The presents are wrapped, the cards caught the last post, the food is bought and the drinks are all lined up – but it won't be the usual Christmas.
Instead of the packed houseful which occasionally has to spill over into the B&B up the road, this family has made other arrangements. The young professionals and other relatives who normally grace our table have succumbed to the temptation to travel, to extend the break and see friends in other parts of the world which means that there will just be the two of us this Christmas – do I mind? Not likely!
I have found the whole laid-back Christmas experience a relaxation in itself. The multitude of cakes has not been made, the battle-quantities of food have not been bought and I haven't had to wrestle nine feet of Christmas tree through the front door. Even the decades-old playschool-made fairy who normally presides over our festivities from her perch at the top of the tree will stay in her box this year.
The food requirements have been cut down to size. Yes, we will eat well, but not to excess and it certainly will not involve anything that needs five hours in the oven and then lasts through various reincarnations as curry and soup for days to come. Small portions, delicious flavours and a flexible timetable will be the over-riding criteria for this festive season.
But I will have wine and lots of it. I shall open bottles that have been tucked away for years, single gems that need concentration and appreciation, not silly hats and musical games. I shall use the good glasses, not the ones that don't matter if they get chipped under the taps by slightly tipsy guests. And I shall have time. Time with a loved one to sip, sup and chat in front of a fire, without having to keep an eye on the clock and the next round of feeding the five thousand.
So what delights have I lined up?
There will be champagne and I won't even need the excuse of opening presents to drink it. Pop, whoosh and another glass of fizz gets poured. I shall have the clean, fresh-tasting flavours of Pol Roger (30 Majestic) for aperitifs; the rounded, fatter, yeasty style of Louis Roederer (32 Majestic) for mid-afternoon and the silky, citrus and spice complexity of Krug for evenings. I might decide that some meals can be completely replaced by a glass of fizz and a few canaps. That should save several hours of exercise in the gym come January.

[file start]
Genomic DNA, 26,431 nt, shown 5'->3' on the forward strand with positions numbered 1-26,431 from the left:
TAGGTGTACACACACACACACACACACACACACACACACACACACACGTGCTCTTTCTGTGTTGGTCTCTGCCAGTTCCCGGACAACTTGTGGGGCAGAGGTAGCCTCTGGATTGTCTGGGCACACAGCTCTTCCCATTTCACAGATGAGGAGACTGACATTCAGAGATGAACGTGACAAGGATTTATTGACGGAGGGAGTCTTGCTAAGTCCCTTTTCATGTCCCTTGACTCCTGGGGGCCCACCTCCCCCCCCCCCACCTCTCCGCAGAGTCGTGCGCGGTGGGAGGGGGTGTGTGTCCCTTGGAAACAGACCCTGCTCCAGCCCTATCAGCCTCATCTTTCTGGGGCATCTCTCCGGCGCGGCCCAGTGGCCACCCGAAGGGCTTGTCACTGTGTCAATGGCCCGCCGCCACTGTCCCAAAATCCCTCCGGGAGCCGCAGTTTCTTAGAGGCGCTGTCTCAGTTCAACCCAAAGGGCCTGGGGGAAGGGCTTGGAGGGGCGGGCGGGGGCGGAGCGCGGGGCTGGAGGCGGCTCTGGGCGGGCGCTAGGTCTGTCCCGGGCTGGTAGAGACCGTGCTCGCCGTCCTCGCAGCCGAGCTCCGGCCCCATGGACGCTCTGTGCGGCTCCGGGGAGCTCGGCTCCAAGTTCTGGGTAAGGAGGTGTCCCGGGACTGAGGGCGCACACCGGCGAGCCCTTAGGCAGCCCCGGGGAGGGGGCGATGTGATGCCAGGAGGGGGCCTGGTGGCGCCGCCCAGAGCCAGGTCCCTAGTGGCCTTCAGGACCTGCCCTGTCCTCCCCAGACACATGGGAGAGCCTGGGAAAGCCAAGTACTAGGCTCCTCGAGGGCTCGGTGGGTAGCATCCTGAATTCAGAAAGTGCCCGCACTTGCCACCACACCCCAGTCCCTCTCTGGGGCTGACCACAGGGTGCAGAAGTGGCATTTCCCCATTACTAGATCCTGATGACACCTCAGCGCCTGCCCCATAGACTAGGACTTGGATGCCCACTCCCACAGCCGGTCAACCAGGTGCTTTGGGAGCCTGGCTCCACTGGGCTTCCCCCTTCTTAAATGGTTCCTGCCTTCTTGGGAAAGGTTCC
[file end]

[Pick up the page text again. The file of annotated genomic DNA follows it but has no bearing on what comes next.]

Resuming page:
I am looking forward to opening a bottle of Brolettino 2008 Lugana from C dei Frati (19.99, Harrogate Fine Wine) which will team up perfectly with herb-baked fish this evening. I tasted it recently and was captivated by its smoky nutty complexity, with a taffeta texture and a long elegant finish.
I have some Chablis in the fridge because it is versatile and can go from lunch through to dinner without missing a beat, coping with a sliver of smoked salmon to a mushroom risotto. I like Valmaison 2009 Chablis (Waitrose 11.99) for its unoaked, rounded citrusy fruit, but instead I have gone for Premier Cru 'Vaillons' 2008 from Christian Moreau (21.99 Harrogate Fine Wine) which tastes more Grand Cru than many Grand Cru wines.
I have a collection of reds to hand to go with everything from simple suppers to the main event. As always a glass of New Zealand Pinot Noir will provide decent levels of fruit without a mouthful of tannin. Wither Hills 2008 (Majestic down from 16.99 to 9.99 on multibuy) is on form at present with pure raspberry and black cherry fruit and a savoury finish but I have a bottle of Larry McKenna's Escarpment Pahi 2008 (18.95 Halifax Wine Company 01422 256333), from his Burgundian-style vineyard in Martinborough. This has complexity and depth of flavour that might have some French producers worried.
Despite the lack of a large piece of poultry as a centrepiece there will be a decent bottle of red to go with the main meal of tomorrow and I already have a selection lined up and waiting like the finalists in a beauty contest. Some of these were mislaid during a house move several years ago and have only recently come to light so they may be past their peak but they have become like old friends and I shall pull their corks, just to see how they have matured. A St Emilion (Figeac), St Julien (Loville Barton) and maybe an Hermitage (Chave) from old and revered vintages should provide enough excitement to fill the gap left by the absence of crackers and silly jokes.
There will be one extra treat which often gets forgotten when there are close to a dozen people around the table and that is the dessert wine. It often comes too late to be properly appreciated by a group of people who have already eaten and drunk too much. But this year I shall uncork a small bottle of legendary Sauternes which found a niche in my wine rack some years ago. If you don't have a bottle of 1990 Yquem then try Tesco Finest Sauternes 2005 which comes from Ch Haut Bergeron and it really does provide concentrated, crystallized-pineapple flavours, shot through with balancing acidity.
To welcome me back to the fireside after my post-prandial afternoon walk, a glass of Henriques and Henriques 15 year-old Boal Madeira (22.50 Halifax Wine Co) will provide glorious, elegant raisiny, spiced, orange peel flavours that just encapsulate Christmas in a glass.
This may be my quietest Christmas for decades but it will be fun and relaxing. And the hoards have promised to descend in January just to make up for their absence this week. I hope they bring some decent wine with them, I think I will have drunk all mine.
Happy Christmas, and I will see you all next year.
YP MAG 24/12/10